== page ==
So if you are offered liberation, even to Vaikuṇṭha, do not take it. If you were offered brahma-jyoti, certainly you would not take that; you would reject that right away. Or mystic powers? No, we do not want mystic powers, we do not want impersonal liberation, and we do not want Vaikuṇṭha liberation. We do not want that place; we must bow our heads and say, “No, we don’t want Vaikuṇṭha.” We say, “I’ll wait for the time when the opportunity comes down that I will serve my Lord in Goloka or in Navadvīpa.”

Sometimes we forget Navadvīpa. Generally, we think Goloka is everything, saying, “Oh, yes, also Navadvīpa, this is nice; Navadvīpa is also there.” But actually, Navadvīpa is more wonderful than Goloka. Goloka Vṛndāvana is called madhu. It is sweet, but Navadvīpa is sweetness with magnanimity. In Vṛndāvana the magnanimity is very less; one must be highly qualified there. It is very restricted; it is not open to just anyone and everyone. But in caitanya-līlā, in the eternal Navadvīpa, there is mādhurya, sweetness, and audārya, magnanimity. It is actually greater.

Imagine that you have a cup full of nectar, and you have another cup overflowing with nectar. One cup full of nectar, that is kṛṣṇa-līlā. One cup full of nectar which is overflowing, that is caitanya-līlā. We should give more importance to caitanyalīlā in our meditation, in our contemplation, in our thought. We should give more importance to caitanya-līlā than we give to kṛṣṇalīlā. It is not that we should neglect Kṛṣṇa or Vṛndāvana, but we must understand that there is no entrance into Vṛndāvana without Caitanya Mahāprabhu.

In the Renaissance period many kings built temples. Even the king of Burma built a Rādhā-Kṛṣṇa temple near Gopeśvara Mahādeva, right next to Vṛndā-kuñja, near Bhūtgali. But what does such a man know about kṛṣṇa-bhakti? He does not know very much, but it was part of a cultural Renaissance. It came to a point that even the Śrī Vaiṣṇavas of South India had to build a big temple in Vṛndāvana, because if you were not represented in Vṛndāvana, you were nowhere, you were nobody. It is like if you are a film producer, then you will be represented at the Cannes Film Festival and you will be at the Sundance Film Festival, or you are nobody in the film world. Vṛndāvana became such a place. If you were not represented in Vṛndāvana, many people would consider what you were in spiritual life to be nothing. Representation in Vṛndāvana almost became a thing of prestige. But what does prestige have to do with spiritual life? Nothing.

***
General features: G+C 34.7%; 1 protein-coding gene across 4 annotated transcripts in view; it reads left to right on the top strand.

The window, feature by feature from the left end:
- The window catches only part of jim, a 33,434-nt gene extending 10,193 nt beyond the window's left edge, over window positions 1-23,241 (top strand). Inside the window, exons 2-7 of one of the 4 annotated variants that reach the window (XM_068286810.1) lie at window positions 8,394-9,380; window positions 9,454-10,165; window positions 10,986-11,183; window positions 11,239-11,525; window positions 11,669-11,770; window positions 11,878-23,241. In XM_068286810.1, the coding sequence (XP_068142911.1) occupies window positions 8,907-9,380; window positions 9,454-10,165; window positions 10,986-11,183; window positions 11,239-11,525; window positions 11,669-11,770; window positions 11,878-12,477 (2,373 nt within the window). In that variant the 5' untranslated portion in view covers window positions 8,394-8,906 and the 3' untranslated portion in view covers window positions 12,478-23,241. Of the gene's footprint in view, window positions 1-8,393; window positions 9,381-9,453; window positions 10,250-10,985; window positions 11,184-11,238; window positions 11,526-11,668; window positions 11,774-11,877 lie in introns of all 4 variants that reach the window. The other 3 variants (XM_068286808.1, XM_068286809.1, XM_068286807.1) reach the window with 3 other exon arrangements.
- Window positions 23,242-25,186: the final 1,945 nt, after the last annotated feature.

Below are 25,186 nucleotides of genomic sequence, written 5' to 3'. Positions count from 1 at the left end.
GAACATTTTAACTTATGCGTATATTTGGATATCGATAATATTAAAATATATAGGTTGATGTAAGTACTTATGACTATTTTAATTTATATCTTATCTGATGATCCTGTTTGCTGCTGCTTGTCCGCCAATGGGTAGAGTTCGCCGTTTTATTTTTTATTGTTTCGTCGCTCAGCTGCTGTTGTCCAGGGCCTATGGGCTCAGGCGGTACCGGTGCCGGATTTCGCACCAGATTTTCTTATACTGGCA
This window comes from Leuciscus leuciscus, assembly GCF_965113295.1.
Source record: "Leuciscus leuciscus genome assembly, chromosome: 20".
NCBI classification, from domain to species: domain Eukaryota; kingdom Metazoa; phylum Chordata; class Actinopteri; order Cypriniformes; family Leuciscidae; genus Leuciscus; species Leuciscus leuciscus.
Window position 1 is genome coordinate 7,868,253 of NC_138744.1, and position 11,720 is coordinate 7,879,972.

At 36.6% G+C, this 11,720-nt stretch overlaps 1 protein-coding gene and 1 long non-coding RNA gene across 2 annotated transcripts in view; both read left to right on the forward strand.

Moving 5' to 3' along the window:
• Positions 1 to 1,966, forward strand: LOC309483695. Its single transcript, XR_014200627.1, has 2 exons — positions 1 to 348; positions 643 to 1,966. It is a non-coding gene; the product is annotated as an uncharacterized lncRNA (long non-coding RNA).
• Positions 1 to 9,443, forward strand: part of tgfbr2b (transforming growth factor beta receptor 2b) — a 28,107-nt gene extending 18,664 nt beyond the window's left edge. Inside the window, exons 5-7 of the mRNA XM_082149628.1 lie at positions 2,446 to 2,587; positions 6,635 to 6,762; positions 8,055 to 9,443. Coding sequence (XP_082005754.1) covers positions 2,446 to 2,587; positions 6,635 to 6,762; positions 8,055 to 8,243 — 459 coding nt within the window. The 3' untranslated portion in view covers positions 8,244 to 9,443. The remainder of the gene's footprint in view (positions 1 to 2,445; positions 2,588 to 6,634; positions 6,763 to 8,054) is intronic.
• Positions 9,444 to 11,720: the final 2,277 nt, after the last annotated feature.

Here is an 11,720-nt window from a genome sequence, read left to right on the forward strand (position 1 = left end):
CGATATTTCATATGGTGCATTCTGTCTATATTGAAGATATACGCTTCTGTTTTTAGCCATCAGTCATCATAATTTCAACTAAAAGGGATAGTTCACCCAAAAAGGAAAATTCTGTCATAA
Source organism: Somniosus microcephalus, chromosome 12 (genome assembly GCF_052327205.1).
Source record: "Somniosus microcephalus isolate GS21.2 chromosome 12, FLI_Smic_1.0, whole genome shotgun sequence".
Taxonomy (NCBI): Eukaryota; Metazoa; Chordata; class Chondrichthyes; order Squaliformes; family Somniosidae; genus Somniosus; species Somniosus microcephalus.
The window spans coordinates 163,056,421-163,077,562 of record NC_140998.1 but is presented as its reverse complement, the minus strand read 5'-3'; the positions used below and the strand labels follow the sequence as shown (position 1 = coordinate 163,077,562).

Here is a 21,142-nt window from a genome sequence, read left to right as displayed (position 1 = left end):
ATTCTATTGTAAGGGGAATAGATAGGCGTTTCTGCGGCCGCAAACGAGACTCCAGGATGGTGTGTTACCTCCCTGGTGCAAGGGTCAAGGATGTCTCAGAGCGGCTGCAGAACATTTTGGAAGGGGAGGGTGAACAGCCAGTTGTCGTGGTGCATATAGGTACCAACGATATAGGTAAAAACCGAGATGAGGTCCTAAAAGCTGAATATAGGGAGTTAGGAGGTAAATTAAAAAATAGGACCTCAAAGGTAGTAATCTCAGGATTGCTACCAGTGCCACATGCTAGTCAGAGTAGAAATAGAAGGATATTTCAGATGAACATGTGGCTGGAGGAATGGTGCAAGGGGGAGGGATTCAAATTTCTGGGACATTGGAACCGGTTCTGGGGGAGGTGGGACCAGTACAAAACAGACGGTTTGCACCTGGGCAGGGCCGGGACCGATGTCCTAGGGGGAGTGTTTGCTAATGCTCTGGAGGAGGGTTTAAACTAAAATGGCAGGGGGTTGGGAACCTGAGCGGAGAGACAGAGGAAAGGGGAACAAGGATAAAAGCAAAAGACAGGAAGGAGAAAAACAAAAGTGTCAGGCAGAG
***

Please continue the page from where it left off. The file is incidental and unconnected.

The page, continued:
Only by the grace of the foot dust of Mahāprabhu and his followers can we enter into Vṛndāvana. Not just by buying land, not by getting a big throne, not by getting prestige and honour for ourselves. Mother Śacī used to wonder from time to time, she would wonder deeply what is the position of her Son. Advaita Ācārya used to come to her house and offer obeisances to that Boy. Advaita Ācārya was the most dignified Vaiṣṇava scholar in all of Navadvīpa-maṇḍala, and he used to come and bow down in front of Mahāprabhu when he was a baby. In her mind this caused some trouble: “This is very bad for my Son, this is not good. Such a high person bowing down to my Son – this is very bad.” So throughout Mahāprabhu’s life she used to wonder in many ways why certain things were happening, why people were acting in certain ways, and she would sometimes wonder who He was. But yogamāyā would always cover her eventually, and then the beauty of her Child or the youthful movements of her Son would just charm her.

If we think about something often, then we may have dreams about it. Once Mother Śacī had a dream about Lord Nityānanda and Mahāprabhu. The background of her dream was that after coming to Navadvīpa and meeting with Mahāprabhu, Nityānanda Prabhu announced, “I have just come from Vṛndāvana, but the thrones are empty; the Lord is not to be found in Vṛndāvana – He has taken His birth in Navadvīpa.” This assurance he gave to the devotees: that the Kṛṣṇa from Vraja had become our Lord in Navadvīpa, posing as a devotee. But He is non-different from the Kṛṣṇa of Vraja, and therefore the Kṛṣṇa of Vraja was gone from Vṛndāvana. Until Mahāprabhu went there, Kṛṣṇa was almost gone; that Kṛṣṇa of Vraja was hidden. After Mahāprabhu’s visit there, Kṛṣṇa went back to Vṛndāvana. Then the temples and the Deities came back, and They manifested. There were only a few still visible, but when Mahāprabhu went there, so many more manifested.